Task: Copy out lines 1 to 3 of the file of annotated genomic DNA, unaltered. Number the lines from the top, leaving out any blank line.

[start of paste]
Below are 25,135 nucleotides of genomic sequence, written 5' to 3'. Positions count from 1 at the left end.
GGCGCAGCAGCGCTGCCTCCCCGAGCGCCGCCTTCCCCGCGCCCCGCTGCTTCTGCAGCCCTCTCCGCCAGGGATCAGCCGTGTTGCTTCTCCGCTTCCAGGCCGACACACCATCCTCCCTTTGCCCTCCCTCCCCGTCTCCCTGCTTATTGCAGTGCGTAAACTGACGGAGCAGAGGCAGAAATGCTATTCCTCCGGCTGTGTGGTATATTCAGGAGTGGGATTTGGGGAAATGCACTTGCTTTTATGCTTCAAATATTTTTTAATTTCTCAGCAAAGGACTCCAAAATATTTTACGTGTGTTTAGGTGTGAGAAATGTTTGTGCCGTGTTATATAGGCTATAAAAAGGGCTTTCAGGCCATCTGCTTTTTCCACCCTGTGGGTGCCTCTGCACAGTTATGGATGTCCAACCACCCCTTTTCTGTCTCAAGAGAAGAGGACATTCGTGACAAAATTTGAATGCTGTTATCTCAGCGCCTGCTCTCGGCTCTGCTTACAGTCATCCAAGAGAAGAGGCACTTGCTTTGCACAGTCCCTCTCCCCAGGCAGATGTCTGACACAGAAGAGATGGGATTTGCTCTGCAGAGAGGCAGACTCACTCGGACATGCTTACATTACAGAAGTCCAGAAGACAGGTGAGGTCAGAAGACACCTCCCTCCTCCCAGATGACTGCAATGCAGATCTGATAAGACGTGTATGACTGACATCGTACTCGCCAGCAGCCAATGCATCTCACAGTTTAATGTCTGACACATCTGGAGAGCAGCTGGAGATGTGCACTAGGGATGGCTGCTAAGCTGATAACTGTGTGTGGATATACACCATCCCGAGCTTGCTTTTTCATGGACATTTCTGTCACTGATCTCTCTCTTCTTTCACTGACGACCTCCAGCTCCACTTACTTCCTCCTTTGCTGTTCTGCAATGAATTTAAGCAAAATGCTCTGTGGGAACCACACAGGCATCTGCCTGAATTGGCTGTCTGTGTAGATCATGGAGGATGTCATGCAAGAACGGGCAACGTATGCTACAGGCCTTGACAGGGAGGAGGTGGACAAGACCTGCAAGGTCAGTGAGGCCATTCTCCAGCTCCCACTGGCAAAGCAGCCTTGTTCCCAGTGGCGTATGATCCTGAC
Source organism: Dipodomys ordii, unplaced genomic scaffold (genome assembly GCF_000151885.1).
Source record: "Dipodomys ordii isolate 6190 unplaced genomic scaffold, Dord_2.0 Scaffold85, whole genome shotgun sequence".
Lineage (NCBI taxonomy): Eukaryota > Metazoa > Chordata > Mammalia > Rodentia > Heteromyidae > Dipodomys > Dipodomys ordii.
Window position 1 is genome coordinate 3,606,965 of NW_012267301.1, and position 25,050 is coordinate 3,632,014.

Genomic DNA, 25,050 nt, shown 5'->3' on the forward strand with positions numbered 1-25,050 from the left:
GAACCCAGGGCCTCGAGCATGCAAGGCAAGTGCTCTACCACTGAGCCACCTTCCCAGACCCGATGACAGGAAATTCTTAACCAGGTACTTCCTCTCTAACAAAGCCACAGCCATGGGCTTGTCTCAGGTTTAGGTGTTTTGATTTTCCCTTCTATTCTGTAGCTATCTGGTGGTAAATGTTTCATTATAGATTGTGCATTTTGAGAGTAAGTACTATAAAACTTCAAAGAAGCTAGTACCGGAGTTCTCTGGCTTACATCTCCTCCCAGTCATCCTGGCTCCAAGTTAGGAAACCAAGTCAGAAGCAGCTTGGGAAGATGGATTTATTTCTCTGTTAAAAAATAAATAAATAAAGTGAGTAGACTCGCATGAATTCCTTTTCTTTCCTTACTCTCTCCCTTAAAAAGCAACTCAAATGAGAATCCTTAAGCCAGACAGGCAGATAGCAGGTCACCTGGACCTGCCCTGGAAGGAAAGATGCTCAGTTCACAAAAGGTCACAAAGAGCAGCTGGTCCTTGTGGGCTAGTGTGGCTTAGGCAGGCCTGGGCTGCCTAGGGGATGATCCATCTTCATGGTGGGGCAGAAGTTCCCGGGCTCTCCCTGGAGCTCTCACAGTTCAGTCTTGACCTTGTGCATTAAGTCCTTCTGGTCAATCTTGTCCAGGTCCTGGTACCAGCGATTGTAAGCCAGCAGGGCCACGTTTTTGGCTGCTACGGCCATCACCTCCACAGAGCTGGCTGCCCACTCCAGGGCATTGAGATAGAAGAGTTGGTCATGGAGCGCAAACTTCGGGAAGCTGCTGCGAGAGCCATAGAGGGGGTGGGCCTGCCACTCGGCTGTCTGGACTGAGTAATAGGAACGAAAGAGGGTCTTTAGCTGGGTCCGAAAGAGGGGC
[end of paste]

Below are 25,135 nucleotides of genomic sequence, written 5' to 3'. Positions count from 1 at the left end.
GGCGCAGCAGCGCTGCCTCCCCGAGCGCCGCCTTCCCCGCGCCCCGCTGCTTCTGCAGCCCTCTCCGCCAGGGATCAGCCGTGTTGCTTCTCCGCTTCCAGGCCGACACACCATCCTCCCTTTGCCCTCCCTCCCCGTCTCCCTGCTTATTGCAGTGCGTAAACTGACGGAGCAGAGGCAGAAATGCTATTCCTCCGGCTGTGTGGTATATTCAGGAGTGGGATTTGGGGAAATGCACTTGCTTTTATGCTTCAAATATTTTTTAATTTCTCAGCAAAGGACTCCAAAATATTTTACGTGTGTTTAGGTGTGAGAAATGTTTGTGCCGTGTTATATAGGCTATAAAAAGGGCTTTCAGGCCATCTGCTTTTTCCACCCTGTGGGTGCCTCTGCACAGTTATGGATGTCCAACCACCCCTTTTCTGTCTCAAGAGAAGAGGACATTCGTGACAAAATTTGAATGCTGTTATCTCAGCGCCTGCTCTCGGCTCTGCTTACAGTCATCCAAGAGAAGAGGCACTTGCTTTGCACAGTCCCTCTCCCCAGGCAGATGTCTGACACAGAAGAGATGGGATTTGCTCTGCAGAGAGGCAGACTCACTCGGACATGCTTACATTACAGAAGTCCAGAAGACAGGTGAGGTCAGAAGACACCTCCCTCCTCCCAGATGACTGCAATGCAGATCTGATAAGACGTGTATGACTGACATCGTACTCGCCAGCAGCCAATGCATCTCACAGTTTAATGTCTGACACATCTGGAGAGCAGCTGGAGATGTGCACTAGGGATGGCTGCTAAGCTGATAACTGTGTGTGGATATACACCATCCCGAGCTTGCTTTTTCATGGACATTTCTGTCACTGATCTCTCTCTTCTTTCACTGACGACCTCCAGCTCCACTTACTTCCTCCTTTGCTGTTCTGCAATGAATTTAAGCAAAATGCTCTGTGGGAACCACACAGGCATCTGCCTGAATTGGCTGTCTGTGTAGATCATGGAGGATGTCATGCAAGAACGGGCAACGTATGCTACAGGCCTTGACAGGGAGGAGGTGGACAAGACCTGCAAGGTCAGTGAGGCCATTCTCCAGCTCCCACTGGCAAAGCAGCCTTGTTCCCAGTGGCGTATGATCCTGAC
Source organism: Dipodomys ordii, unplaced genomic scaffold (genome assembly GCF_000151885.1).